What network gives you?

There are many opportunities for creating network both actively and also more randomly. Randomly is more connected to a lifestyle point of view, where general arrangement in listening carefully and communicate with the people around you. More actively you can join various networks and seek networking with likeminded people as yourself.

Personally I joined the Danish Young Enterprise Alumni Organization (YEAD) back in 2008 and I became a member of strong Danish network with entrepreneurial minded people like myself. My membership was an active action on creating a network and today I am thankful for what the network has given me. Through YEAD I was quickly introduced to the European Junior Achievement / Young Enterprise Alumni Network which opened a door to a European network with connections all over Europe.

What this network have given me is unbelievable, and not just can I claim that I have contacts and friends all over Europe. I have also traveled around to various locations and attended exclusive events and been educated by some of Europe’s most successful business- men and women. Since I joined YEAD as my first real network I have experienced more than I could ever have thought possible and I have made friends with some of the most inspiring people I have ever meet.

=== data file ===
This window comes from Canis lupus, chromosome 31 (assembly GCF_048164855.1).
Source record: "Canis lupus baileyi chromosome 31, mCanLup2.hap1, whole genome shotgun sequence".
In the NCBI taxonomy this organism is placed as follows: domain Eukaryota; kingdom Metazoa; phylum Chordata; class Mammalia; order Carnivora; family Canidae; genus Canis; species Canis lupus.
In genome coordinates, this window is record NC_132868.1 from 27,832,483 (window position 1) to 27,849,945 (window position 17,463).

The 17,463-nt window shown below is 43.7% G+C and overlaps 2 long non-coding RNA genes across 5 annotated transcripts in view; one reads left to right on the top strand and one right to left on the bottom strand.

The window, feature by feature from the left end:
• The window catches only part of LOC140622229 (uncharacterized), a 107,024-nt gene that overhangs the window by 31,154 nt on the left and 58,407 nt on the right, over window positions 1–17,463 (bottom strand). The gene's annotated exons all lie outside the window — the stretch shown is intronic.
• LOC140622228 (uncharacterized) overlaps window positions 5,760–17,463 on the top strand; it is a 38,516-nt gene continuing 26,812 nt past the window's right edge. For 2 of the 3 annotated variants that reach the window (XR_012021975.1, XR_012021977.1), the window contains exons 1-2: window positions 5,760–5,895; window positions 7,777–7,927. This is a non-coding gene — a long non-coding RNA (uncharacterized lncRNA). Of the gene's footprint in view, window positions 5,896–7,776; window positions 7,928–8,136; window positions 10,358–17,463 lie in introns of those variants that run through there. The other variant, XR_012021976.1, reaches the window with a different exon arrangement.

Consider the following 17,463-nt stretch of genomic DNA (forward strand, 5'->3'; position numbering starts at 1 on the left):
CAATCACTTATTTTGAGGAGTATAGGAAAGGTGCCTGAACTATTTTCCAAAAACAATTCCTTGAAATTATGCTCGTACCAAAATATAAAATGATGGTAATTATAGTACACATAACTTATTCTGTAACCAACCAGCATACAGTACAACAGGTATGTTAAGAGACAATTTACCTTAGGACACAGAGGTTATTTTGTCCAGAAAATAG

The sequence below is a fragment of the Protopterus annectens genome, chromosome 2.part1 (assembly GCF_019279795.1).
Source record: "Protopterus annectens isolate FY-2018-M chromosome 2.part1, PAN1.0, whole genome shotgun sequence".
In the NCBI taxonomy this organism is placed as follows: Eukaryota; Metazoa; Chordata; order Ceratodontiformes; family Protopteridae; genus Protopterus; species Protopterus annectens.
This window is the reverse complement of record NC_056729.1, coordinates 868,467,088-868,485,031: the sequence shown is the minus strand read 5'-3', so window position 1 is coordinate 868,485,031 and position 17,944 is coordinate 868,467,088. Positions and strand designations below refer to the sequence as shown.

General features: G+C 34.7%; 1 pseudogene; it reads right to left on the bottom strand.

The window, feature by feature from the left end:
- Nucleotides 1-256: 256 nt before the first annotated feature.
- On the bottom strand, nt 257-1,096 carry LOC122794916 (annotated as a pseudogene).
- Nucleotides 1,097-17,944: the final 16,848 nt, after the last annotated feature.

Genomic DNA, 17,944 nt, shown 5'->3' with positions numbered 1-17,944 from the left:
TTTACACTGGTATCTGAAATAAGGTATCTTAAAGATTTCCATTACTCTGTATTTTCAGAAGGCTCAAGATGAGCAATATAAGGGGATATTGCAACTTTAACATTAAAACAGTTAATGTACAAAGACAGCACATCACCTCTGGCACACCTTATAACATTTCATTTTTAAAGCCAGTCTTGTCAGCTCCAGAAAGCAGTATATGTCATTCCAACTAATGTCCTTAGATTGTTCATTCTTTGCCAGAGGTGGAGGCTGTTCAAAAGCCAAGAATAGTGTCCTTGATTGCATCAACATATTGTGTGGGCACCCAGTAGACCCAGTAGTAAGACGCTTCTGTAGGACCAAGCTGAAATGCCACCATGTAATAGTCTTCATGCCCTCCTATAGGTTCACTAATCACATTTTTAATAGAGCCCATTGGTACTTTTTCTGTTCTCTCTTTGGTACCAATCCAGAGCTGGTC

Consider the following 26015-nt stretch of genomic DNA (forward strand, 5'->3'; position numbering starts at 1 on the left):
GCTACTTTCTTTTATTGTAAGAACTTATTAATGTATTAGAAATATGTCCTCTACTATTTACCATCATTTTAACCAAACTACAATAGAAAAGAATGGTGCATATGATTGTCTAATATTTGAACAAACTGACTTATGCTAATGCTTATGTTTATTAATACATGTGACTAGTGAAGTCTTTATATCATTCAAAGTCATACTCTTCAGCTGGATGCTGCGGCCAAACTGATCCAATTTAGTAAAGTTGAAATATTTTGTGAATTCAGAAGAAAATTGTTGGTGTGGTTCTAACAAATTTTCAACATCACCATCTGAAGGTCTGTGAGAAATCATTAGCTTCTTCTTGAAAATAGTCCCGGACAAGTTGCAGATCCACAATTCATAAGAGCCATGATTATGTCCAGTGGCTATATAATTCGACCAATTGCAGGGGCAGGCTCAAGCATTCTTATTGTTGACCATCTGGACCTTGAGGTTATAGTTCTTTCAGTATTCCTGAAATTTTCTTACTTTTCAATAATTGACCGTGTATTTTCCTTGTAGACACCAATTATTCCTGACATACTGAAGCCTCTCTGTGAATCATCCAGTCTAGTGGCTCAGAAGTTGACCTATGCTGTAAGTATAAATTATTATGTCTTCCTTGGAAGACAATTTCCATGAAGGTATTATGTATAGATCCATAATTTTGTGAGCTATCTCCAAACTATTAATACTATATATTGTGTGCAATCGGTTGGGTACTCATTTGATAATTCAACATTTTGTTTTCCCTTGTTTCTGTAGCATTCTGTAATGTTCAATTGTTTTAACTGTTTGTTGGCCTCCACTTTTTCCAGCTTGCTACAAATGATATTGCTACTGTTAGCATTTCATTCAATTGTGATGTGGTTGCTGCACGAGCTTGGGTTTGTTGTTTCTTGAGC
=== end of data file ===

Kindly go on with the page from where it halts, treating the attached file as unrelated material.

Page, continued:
So why join a network!

My best argument for why you should join a network of any kind that interest you, is that you get on the mailing list and you start receiving exclusive opportunities that you would not have gotten elsewhere. As soon as you are in the inner circle a whole new world will open for you and things that you thought impossible or unbelievable suddenly seems possible and believable.

Network is a future investment!

I started out with “Network is Power” and I will end with “Network is Power”. Because on a future perspective your created network will might be good for other things than great experiences.You never know if the friend or connection you make today will end up being the CEO of a successful company that you will do business with in the future. Having established that relation will give you a head start in a future business situation and Network suddenly becomes a very powerful tool.

Network is Power but do not forget the basic skills of networking. You need to be able to contribute as well as receive.

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(09-10-2010) The article about my trip to Vilnius is now online and can be found right here an Alumni fairy-tale